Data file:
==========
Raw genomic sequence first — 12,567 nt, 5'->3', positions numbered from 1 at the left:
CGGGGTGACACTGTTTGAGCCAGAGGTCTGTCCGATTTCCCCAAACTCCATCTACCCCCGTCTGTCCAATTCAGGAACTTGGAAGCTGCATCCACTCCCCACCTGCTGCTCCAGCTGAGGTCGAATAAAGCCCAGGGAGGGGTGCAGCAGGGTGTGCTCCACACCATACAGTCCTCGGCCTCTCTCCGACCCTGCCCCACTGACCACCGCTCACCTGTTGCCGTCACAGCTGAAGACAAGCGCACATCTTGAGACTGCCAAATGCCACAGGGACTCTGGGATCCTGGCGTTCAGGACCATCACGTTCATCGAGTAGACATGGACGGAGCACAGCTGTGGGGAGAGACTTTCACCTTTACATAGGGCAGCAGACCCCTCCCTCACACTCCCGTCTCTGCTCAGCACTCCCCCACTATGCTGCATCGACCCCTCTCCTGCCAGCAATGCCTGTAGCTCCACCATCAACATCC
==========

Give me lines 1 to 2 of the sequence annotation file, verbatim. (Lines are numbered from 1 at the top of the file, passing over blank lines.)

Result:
Raw genomic sequence first — 12,567 nt, 5'->3', positions numbered from 1 at the left:
CGGGGTGACACTGTTTGAGCCAGAGGTCTGTCCGATTTCCCCAAACTCCATCTACCCCCGTCTGTCCAATTCAGGAACTTGGAAGCTGCATCCACTCCCCACCTGCTGCTCCAGCTGAGGTCGAATAAAGCCCAGGGAGGGGTGCAGCAGGGTGTGCTCCACACCATACAGTCCTCGGCCTCTCTCCGACCCTGCCCCACTGACCACCGCTCACCTGTTGCCGTCACAGCTGAAGACAAGCGCACATCTTGAGACTGCCAAATGCCACAGGGACTCTGGGATCCTGGCGTTCAGGACCATCACGTTCATCGAGTAGACATGGACGGAGCACAGCTGTGGGGAGAGACTTTCACCTTTACATAGGGCAGCAGACCCCTCCCTCACACTCCCGTCTCTGCTCAGCACTCCCCCACTATGCTGCATCGACCCCTCTCCTGCCAGCAATGCCTGTAGCTCCACCATCAACATCC